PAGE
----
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1 MANAGEMENT SIENE Vol. 52, No. 6, June 26, pp ssn essn nforms do /mnsc INFORMS Supply han hoce on the Internet Sergue Netessne The Wharton School, Unversty of Pennsylvana, Phladelpha, Pennsylvana 1914, Nls Rud INSEAD, 7735 Fontanebleau, France, Internet companes extensvely use the practce of drop-shppng, where the wholesaler stocks and owns the nventory and shps products drectly to customers at retalers request. Under the drop-shppng arrangement, the supply chan benefts from rsk poolng because the nventory for multple retalers s stocked at the same locaton, the wholesaler s. Another more tradtonal channel alternatve on the Internet s one n whch retalers stock and own the nventory. These two supply chan structures, whch predomnate on the Internet, result n dfferent nventory rsk allocaton, stockng decsons, and profts for channel members. Moreover, the two channel alternatves can be combned nto a dual strategy whereby the retaler uses local nventory as a prmary source and reles on drop-shppng as a backup. We model the dual strategy as a noncooperatve game among the retalers and the wholesaler, analyze t, and obtan nsghts nto the structural propertes of the equlbrum soluton to facltate development of recommendatons for practcng managers. Fnally, we characterze stuatons n whch each of three channels s preferable by specfyng approprate ranges of crtcal parameters, ncludng demand varablty, the number of retalers n the channel, wholesale prces, and transportaton costs. Key words: supply chan; drop-shppng; e-commerce; fulfllment; equlbrum; competton Hstory: Accepted by Fangruo hen, supply chan management; receved December 11, 21. Ths paper was wth the authors 1 year and 1 months for 4 revsons. 1. Introducton and Lterature Survey Allance Entertanment orporaton, Ingram Entertanment, and Baker and Taylor are major players n the busness of dstrbutng home entertanment products ncludng Ds, vdeos, games, and books to Internet, as well as to brck-and-mortar, retalers. One of the servces they offer s drop-shppng, or consumer-drect fulfllment, the practce whereby the wholesaler stocks and owns the product and shps t drectly to customers at the retaler s request. Under a drop-shppng arrangement, the retaler serves as a mddleman who acqures customers and accepts orders, whle the wholesaler owns and holds nventory and also fulflls orders. Drop-shppng offers two obvous benefts to the retaler: No nvestment nto fulfllment capabltes s requred, and the retaler takes no nventory rsk (see the example of Spun.com, Forbes 2). Drop-shppng also benefts the wholesaler n that t allows her to charge a hgher wholesale prce and may provde access to a wder customer base (see Scheel 199, p. 42). Fnally, one would expect that the supply chan as a whole would beneft due to rsk poolng and possble economes of scale n transportaton n cases n whch the wholesaler serves multple retalers. The nventon of the Internet, a relatvely cheap electronc medum, greatly reduced the transacton costs of drop-shppng by allowng a seamless ntegraton of retalers and wholesalers. The Internet allows n-stock avalablty and prces to be communcated from the wholesaler to the retaler, and orders can be placed from the retaler to the wholesaler, all n real tme. Before the Internet, such ntegraton would have requred mplementng a rather expensve EDI system and hence was not economcally vable n most channels. As a result of ths ntegraton of retalers and wholesalers, n a recent survey 3.6% of pureplay Internet retalers cted drop-shppng as ther prmary way of fulfllng orders. At the same tme, 44.5% of Internet retalers reled prmarly on stockng nventory nternally (see eretalng World 2), whereas the rest ether outsourced fulfllment to thrd partes or used the fulfllment capabltes of strategc partners. Supply chan arrangements n whch the retalers stock and own nventory have been extensvely analyzed n the operatons lterature. However, the practce of drop-shppng, although almost as popular among Internet retalers, has attracted only lmted attenton. The marketng lterature offers some references to drop-shppng: Although Scheel (199) provdes extensve qualtatve analyss of drop-shppng n the catalog busness, he also notes that the practce s generally perceved as havng somewhat lmted 844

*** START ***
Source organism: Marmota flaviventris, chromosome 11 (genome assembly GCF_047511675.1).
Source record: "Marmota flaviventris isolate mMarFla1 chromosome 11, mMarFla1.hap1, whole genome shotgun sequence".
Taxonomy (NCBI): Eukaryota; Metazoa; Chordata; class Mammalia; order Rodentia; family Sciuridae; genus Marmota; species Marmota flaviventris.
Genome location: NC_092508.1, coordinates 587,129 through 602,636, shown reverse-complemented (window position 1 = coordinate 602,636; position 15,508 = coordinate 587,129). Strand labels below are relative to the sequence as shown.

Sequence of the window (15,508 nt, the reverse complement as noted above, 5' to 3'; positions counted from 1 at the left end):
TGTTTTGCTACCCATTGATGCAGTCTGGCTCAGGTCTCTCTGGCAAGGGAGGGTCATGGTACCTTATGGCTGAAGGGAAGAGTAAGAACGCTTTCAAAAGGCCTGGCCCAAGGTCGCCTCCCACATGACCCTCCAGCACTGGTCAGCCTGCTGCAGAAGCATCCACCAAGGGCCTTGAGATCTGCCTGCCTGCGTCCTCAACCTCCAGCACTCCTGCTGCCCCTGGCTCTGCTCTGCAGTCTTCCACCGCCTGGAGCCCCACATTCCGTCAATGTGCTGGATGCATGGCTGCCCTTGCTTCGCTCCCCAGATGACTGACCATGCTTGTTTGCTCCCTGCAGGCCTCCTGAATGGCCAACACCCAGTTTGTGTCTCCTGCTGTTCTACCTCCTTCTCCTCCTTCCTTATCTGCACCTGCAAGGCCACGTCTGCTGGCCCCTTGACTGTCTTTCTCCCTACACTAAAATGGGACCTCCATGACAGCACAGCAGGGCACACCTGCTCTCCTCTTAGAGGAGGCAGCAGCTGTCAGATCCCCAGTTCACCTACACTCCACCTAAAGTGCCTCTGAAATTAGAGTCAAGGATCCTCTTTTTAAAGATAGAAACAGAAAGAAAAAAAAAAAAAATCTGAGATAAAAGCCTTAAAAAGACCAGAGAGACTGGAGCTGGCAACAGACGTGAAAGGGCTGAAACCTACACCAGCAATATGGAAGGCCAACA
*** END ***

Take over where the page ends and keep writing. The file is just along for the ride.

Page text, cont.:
2 Management Scence 52(6), pp , 26 INFORMS 845 potental. The goal of ths paper s to analyze comparatve advantages of nventory ownershp n the tradtonal channel and rsk poolng under drop-shppng Summary of Results We begn by presentng two alternatve models: the tradtonal channel, n whch each retaler stocks nventory locally, and the drop-shppng channel, n whch the wholesaler stocks nventory centrally and shps drectly to customers. We model both channels as two-stage supply chans wth one wholesaler and multple dentcal retalers. In both models the wholesaler charges the retalers a fxed wholesale prce (not necessarly the same). Addtonally, based on our conversatons wth Internet companes, we assume that dfferent channels may have dfferent transportaton costs due to economes of scale and possbly other cost dfferences. When faced wth a choce between the tradtonal and drop-shppng channels, the retaler trades off a hgher wholesale prce aganst nventory rsk, and the wholesaler trades off the lower margn aganst nventory rsk. Moreover, transportaton cost dfferences play a role. By combnng the two strateges, the retaler can frst satsfy demand wth the nternally stocked nventory (purchased at a lower wholesale prce) and then request the wholesaler to drop-shp the rest. For example, BlueLght.com, a major Internet retaler, uses the dual strategy for Ds: It stocks certan quanttes of the top 4 Ds to ncrease proft margns and reles on drop-shppng n case of a stockout (see Apparel Industry Magazne 2) whle utlzng pure drop-shppng for the remanng D ttles. Also, several major retalers have recently nstalled Internet kosks nsde physcal stores (see omputerworld 21); f a customer does not fnd a product on the store shelves, she can order t n store over the Internet and the product wll be shpped drectly to her from a central warehouse. Such an arrangement resembles the dual strategy we analyze. The dual strategy s somewhat smlar to the combnaton of make-to-stock and assemble-to-order practces dscussed n the operatons lterature (see Rud and Zheng 1997 and attan et al. 2) wth one major dfference: Under the make-to-stock/assembleto-order practce, the same company decdes both how much to stock and how much to assemble to order, whereas under the dual strategy consdered n ths paper, the retalers and the wholesaler manage ther nventores compettvely, such that a gametheoretc stuaton arses. We model the dual-strategy problem as a noncooperatve game n whch retalers compete wth the wholesaler for demand and, moreover, they compete wth each other for the wholesaler s nventory allocaton. We analyze equlbra of ths game, derve the structural propertes of players best-response functons, and use them to show the unqueness of the symmetrc equlbrum. One of our results s that n equlbrum under the dual strategy t may be optmal for the wholesaler or for retalers to stock nothng, and thus the dual channel converts nto a pure tradtonal or a pure drop-shppng channel. We are able to dentfy smple condtons that lead to such boundary equlbra. Usng propertes of supermodular games and derved propertes of the best-response functons, we conduct senstvty analyss of the equlbrum to the changes n the wholesale prce, the drop-shppng markup, and transportaton cost parameters. We further compare the tradtonal, drop-shppng, and dual channels usng numercal experments. We fnd that when the number of retalers s large, the benefts of rsk poolng make ether the drop-shppng or the dual channel more attractve than the tradtonal channel to both retalers and the wholesaler. Ths fndng s consstent wth the practcal observaton that drop-shppng s often used for books and electronc products, two segments n whch there are many retalers, most served by a few large wholesalers. In the dual channel we fnd that changes n any cost-related parameters result n the reallocaton of nventory between retalers and the wholesaler. For example, n ths channel, ncreasng the markup on drop-shpped products leads to hgher retal nventory and lower wholesale nventory, whereas n the drop-shppng channel the same acton would lead to hgher wholesale nventory. Surprsngly, the mpact of the transportaton cost dfferental on profts n the dual channel s not always ntutve. In partcular, as the transportaton cost structure becomes more favorable for drop-shppng, the wholesaler s proft ntally drops and the retalers proft ncreases. We fnd that the drop-shppng markup and the transportaton cost dfferental are the man drvers of the choce of channel. We observe that both the dropshppng and the dual channels have the potental to be Pareto-optmal choces, but the tradtonal channel does not. Ths fndng ndcates that most Internet retalers should strve to utlze drop-shppng at least to augment ther nternal nventory. However, n some ndustres wholesalers prefer the tradtonal channel, and hence do not want to stock any nventory for drop-shppng, so ths opton s smply not avalable. In partcular, ths scenaro arses when the drop-shppng markup s relatvely small but transportaton costs favor drop-shppng, so that the wholesaler does not make any money on shppng drectly to customers even though the retaler prefers ths opton. In stuatons wth a large set of problem parameters the dual channel s the Paretooptmal choce, whch s consstent wth the prolferaton of Internet kosks and the ncreasng popularty